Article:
Equal Pay Day
Equal Pay Day is the symbolic day dedicated to raising awareness of the gender pay gap. The date for 2018 was April 10 in the United States. This date symbolizes how far into the year women must work to earn what men earned in the previous year, the exact day differs both by year and by country. For example, Equal Pay Day in 2005 in the United States was on April 19. In 2016, the average salary for females in the United States was 79% of that of the average male.
The symbolic day was first observed in 1996 by the National Committee on Pay Equity, a coalition of women's and civil rights organizations, labor unions, professional associations and individuals working to eliminate sex and race based wage discrimination and to achieve pay equity.
The gender pay gap is defined as the average difference between men’s and women’s aggregate hourly earnings. The wage gap is due to a variety of causes, such as differences in education choices, differences in preferred job and industry, differences in the types of positions held by men and women, differences in the type of jobs men typically go into as opposed to women (especially highly paid high risk jobs), differences in amount of work experience, difference in length of the work week, and breaks in employment. These factors resolve 60% to 75% of the pay gap, depending on the source. Various explanations for the remaining 25% to 40% have been suggested, including women's lower willingness and ability to negotiate salaries and discrimination. According to the European Commission direct discrimination either does not cause any gender wage differences or only explains a small part of it.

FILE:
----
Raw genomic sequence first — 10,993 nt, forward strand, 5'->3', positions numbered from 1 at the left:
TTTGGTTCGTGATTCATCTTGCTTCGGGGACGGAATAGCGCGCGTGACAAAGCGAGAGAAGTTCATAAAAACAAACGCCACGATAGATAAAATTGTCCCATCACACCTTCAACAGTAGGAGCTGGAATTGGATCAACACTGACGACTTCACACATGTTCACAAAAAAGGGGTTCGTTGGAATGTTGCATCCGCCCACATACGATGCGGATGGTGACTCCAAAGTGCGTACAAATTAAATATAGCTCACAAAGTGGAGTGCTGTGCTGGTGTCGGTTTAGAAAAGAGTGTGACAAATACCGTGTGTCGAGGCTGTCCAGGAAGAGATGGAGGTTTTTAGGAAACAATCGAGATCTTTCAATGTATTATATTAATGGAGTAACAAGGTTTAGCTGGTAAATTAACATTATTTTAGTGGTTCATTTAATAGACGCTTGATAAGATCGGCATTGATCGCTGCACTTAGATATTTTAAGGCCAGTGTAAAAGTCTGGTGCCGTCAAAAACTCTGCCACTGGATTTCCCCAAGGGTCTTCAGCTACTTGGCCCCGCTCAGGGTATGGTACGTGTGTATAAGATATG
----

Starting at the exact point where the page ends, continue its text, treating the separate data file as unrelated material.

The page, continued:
Observance in other countries
Equal pay day is more widely observed in Germany than it is in the United States, or elsewhere for that matter; for example, the online presence is far greater, such as the Equal Pay Day Wiki, the Equal Pay Day Wikipedia page in German, and this Equal Pay Day informational site (all links are in German). An interesting thing to note about Equal Pay Day in Germany is that it falls on different days than it does in the United States, because the wage gap in Germany is different and also because the formula used to calculate the Equal Pay Day date is different. Whereas in 2016 Equal Pay Date in the United States was observed on April 12, in Germany it was observed on March 19.
The date on which Equal Pay Day is observed is different in every country due to differing formulas for observing the day and also due to different wage gaps. For example Equal Pay Day in Czech Republic is powered each year as a huge 2 days event for over 2000 people with rich educative program. See more on http://www.equalpayday.cz.
- "Equal Pay Day". www.pay-equity.org. Retrieved 2016-04-26.
- "Equal Pay Day events". www.pay-equity.org. Retrieved 2016-04-26.
- "The Simple Truth about the Gender Pay Gap (Spring 2016)". AAUW: Empowering Women Since 1881. Retrieved 2016-04-26.
- "About the National Committee on Pay Equity". www.pay-equity.org. Retrieved 2016-04-26.
- "On Equal Pay Day, key facts about the gender pay gap". Pew Research Center. Retrieved 2016-04-26.
- Blau, Francine D.; Kahn, Lawrence M. (2007-02-01). "The Gender Pay Gap Have Women Gone as Far as They Can?". Academy of Management Perspectives. 21 (1): 7–23. doi:10.5465/AMP.2007.24286161. ISSN 1558-9080.
- "What are the causes? - European Commission". ec.europa.eu. Retrieved 2016-04-26.
- "Startseite". www.equalpayday.de. Retrieved 2016-04-26.